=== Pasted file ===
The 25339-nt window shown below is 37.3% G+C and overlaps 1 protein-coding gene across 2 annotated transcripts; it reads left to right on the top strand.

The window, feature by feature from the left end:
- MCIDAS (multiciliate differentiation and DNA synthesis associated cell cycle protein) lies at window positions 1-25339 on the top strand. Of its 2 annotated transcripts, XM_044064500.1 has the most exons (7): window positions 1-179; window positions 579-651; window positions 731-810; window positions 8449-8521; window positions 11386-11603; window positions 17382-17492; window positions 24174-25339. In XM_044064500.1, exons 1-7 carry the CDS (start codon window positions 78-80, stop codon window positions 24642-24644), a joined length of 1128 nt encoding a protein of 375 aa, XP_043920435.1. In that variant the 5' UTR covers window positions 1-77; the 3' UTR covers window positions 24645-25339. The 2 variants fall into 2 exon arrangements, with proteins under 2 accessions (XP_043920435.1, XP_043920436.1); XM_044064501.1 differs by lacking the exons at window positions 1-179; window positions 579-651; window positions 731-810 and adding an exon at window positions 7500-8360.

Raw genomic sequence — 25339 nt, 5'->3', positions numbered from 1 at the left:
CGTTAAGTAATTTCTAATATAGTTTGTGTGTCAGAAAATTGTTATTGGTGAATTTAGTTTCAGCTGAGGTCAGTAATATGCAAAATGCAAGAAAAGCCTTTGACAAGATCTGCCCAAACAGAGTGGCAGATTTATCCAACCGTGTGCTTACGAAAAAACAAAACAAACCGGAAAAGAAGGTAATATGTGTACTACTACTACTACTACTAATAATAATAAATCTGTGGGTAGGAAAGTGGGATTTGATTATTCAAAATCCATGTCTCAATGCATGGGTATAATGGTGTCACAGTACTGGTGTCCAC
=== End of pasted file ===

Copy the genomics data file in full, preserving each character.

The 25339-nt window shown below is 37.3% G+C and overlaps 1 protein-coding gene across 2 annotated transcripts; it reads left to right on the top strand.

The window, feature by feature from the left end:
- MCIDAS (multiciliate differentiation and DNA synthesis associated cell cycle protein) lies at window positions 1-25339 on the top strand. Of its 2 annotated transcripts, XM_044064500.1 has the most exons (7): window positions 1-179; window positions 579-651; window positions 731-810; window positions 8449-8521; window positions 11386-11603; window positions 17382-17492; window positions 24174-25339. In XM_044064500.1, exons 1-7 carry the CDS (start codon window positions 78-80, stop codon window positions 24642-24644), a joined length of 1128 nt encoding a protein of 375 aa, XP_043920435.1. In that variant the 5' UTR covers window positions 1-77; the 3' UTR covers window positions 24645-25339. The 2 variants fall into 2 exon arrangements, with proteins under 2 accessions (XP_043920435.1, XP_043920436.1); XM_044064501.1 differs by lacking the exons at window positions 1-179; window positions 579-651; window positions 731-810 and adding an exon at window positions 7500-8360.

Raw genomic sequence — 25339 nt, 5'->3', positions numbered from 1 at the left:
CGTTAAGTAATTTCTAATATAGTTTGTGTGTCAGAAAATTGTTATTGGTGAATTTAGTTTCAGCTGAGGTCAGTAATATGCAAAATGCAAGAAAAGCCTTTGACAAGATCTGCCCAAACAGAGTGGCAGATTTATCCAACCGTGTGCTTACGAAAAAACAAAACAAACCGGAAAAGAAGGTAATATGTGTACTACTACTACTACTACTAATAATAATAAATCTGTGGGTAGGAAAGTGGGATTTGATTATTCAAAATCCATGTCTCAATGCATGGGTATAATGGTGTCACAGTACTGGTGTCCAC